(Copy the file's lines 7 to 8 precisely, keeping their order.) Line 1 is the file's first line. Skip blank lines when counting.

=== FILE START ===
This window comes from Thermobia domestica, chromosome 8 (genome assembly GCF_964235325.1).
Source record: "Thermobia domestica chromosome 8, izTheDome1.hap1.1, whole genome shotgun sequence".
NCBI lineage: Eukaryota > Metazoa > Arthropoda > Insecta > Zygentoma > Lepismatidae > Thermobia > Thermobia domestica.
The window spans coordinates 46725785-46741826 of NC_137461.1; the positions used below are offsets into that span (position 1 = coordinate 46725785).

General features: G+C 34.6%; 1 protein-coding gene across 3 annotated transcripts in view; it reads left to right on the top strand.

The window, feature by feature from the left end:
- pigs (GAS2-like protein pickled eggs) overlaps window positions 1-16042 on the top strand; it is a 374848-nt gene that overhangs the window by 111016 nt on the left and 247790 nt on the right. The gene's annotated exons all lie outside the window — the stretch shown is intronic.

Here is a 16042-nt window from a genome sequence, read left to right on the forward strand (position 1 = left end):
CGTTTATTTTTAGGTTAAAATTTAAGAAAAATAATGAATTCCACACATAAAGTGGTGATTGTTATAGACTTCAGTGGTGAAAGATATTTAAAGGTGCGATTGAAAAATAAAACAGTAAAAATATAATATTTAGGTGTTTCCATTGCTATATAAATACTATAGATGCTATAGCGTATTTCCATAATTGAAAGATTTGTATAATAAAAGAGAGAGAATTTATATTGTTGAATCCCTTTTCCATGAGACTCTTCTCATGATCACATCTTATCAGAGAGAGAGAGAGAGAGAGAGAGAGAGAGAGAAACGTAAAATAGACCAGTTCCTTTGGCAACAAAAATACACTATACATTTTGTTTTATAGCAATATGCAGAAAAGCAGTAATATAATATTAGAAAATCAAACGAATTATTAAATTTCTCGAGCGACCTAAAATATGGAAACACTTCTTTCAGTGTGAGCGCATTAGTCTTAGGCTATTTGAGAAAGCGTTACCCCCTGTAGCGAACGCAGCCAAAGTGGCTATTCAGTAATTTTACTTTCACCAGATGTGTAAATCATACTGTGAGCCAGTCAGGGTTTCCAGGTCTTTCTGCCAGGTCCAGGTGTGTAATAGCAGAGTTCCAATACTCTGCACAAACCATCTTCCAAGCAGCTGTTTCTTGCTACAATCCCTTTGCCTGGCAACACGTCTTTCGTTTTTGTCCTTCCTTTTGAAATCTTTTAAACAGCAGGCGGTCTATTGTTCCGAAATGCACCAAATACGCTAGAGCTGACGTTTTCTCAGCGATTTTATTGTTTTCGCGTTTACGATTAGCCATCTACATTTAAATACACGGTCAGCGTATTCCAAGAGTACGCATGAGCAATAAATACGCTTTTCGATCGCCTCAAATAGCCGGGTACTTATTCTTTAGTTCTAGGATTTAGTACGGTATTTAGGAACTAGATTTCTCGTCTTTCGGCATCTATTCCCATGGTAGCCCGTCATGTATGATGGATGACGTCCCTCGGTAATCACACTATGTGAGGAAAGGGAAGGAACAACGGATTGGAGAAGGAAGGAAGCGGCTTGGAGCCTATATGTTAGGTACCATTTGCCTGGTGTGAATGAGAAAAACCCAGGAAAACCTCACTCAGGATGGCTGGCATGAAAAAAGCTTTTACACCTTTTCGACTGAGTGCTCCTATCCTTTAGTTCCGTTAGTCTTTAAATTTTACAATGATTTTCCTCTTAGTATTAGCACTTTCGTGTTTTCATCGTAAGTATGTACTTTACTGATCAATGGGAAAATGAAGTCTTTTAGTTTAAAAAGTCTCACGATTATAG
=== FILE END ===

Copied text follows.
- pigs (GAS2-like protein pickled eggs) overlaps window positions 1-16042 on the top strand; it is a 374848-nt gene that overhangs the window by 111016 nt on the left and 247790 nt on the right. The gene's annotated exons all lie outside the window — the stretch shown is intronic.

Here is a 16042-nt window from a genome sequence, read left to right on the forward strand (position 1 = left end):